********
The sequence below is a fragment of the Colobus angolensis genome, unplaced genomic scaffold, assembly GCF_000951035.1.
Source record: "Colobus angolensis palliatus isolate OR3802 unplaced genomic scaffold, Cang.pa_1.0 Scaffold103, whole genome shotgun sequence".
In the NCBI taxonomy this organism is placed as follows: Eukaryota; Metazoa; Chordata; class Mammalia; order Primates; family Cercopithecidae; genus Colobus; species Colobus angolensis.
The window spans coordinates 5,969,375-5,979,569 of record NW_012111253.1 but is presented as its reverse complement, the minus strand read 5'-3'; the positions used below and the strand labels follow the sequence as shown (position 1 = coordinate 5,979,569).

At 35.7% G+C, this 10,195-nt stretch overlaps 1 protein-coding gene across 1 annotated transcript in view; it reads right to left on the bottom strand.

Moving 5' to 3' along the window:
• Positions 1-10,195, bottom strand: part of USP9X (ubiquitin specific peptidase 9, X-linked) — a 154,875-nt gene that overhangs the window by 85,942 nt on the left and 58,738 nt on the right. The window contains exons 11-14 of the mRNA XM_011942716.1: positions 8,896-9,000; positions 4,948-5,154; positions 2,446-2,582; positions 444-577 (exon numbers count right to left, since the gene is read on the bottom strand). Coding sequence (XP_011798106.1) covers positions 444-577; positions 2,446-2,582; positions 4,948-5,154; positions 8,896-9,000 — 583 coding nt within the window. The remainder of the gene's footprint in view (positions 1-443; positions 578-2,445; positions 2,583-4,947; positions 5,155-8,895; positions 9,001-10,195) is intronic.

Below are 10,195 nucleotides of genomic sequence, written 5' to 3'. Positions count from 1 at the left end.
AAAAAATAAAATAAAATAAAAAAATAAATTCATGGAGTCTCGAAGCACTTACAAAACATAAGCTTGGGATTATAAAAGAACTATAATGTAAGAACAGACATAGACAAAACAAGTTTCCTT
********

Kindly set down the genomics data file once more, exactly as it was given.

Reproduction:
The sequence below is a fragment of the Colobus angolensis genome, unplaced genomic scaffold, assembly GCF_000951035.1.
Source record: "Colobus angolensis palliatus isolate OR3802 unplaced genomic scaffold, Cang.pa_1.0 Scaffold103, whole genome shotgun sequence".
In the NCBI taxonomy this organism is placed as follows: Eukaryota; Metazoa; Chordata; class Mammalia; order Primates; family Cercopithecidae; genus Colobus; species Colobus angolensis.
The window spans coordinates 5,969,375-5,979,569 of record NW_012111253.1 but is presented as its reverse complement, the minus strand read 5'-3'; the positions used below and the strand labels follow the sequence as shown (position 1 = coordinate 5,979,569).

At 35.7% G+C, this 10,195-nt stretch overlaps 1 protein-coding gene across 1 annotated transcript in view; it reads right to left on the bottom strand.

Moving 5' to 3' along the window:
• Positions 1-10,195, bottom strand: part of USP9X (ubiquitin specific peptidase 9, X-linked) — a 154,875-nt gene that overhangs the window by 85,942 nt on the left and 58,738 nt on the right. The window contains exons 11-14 of the mRNA XM_011942716.1: positions 8,896-9,000; positions 4,948-5,154; positions 2,446-2,582; positions 444-577 (exon numbers count right to left, since the gene is read on the bottom strand). Coding sequence (XP_011798106.1) covers positions 444-577; positions 2,446-2,582; positions 4,948-5,154; positions 8,896-9,000 — 583 coding nt within the window. The remainder of the gene's footprint in view (positions 1-443; positions 578-2,445; positions 2,583-4,947; positions 5,155-8,895; positions 9,001-10,195) is intronic.

Below are 10,195 nucleotides of genomic sequence, written 5' to 3'. Positions count from 1 at the left end.
AAAAAATAAAATAAAATAAAAAAATAAATTCATGGAGTCTCGAAGCACTTACAAAACATAAGCTTGGGATTATAAAAGAACTATAATGTAAGAACAGACATAGACAAAACAAGTTTCCTT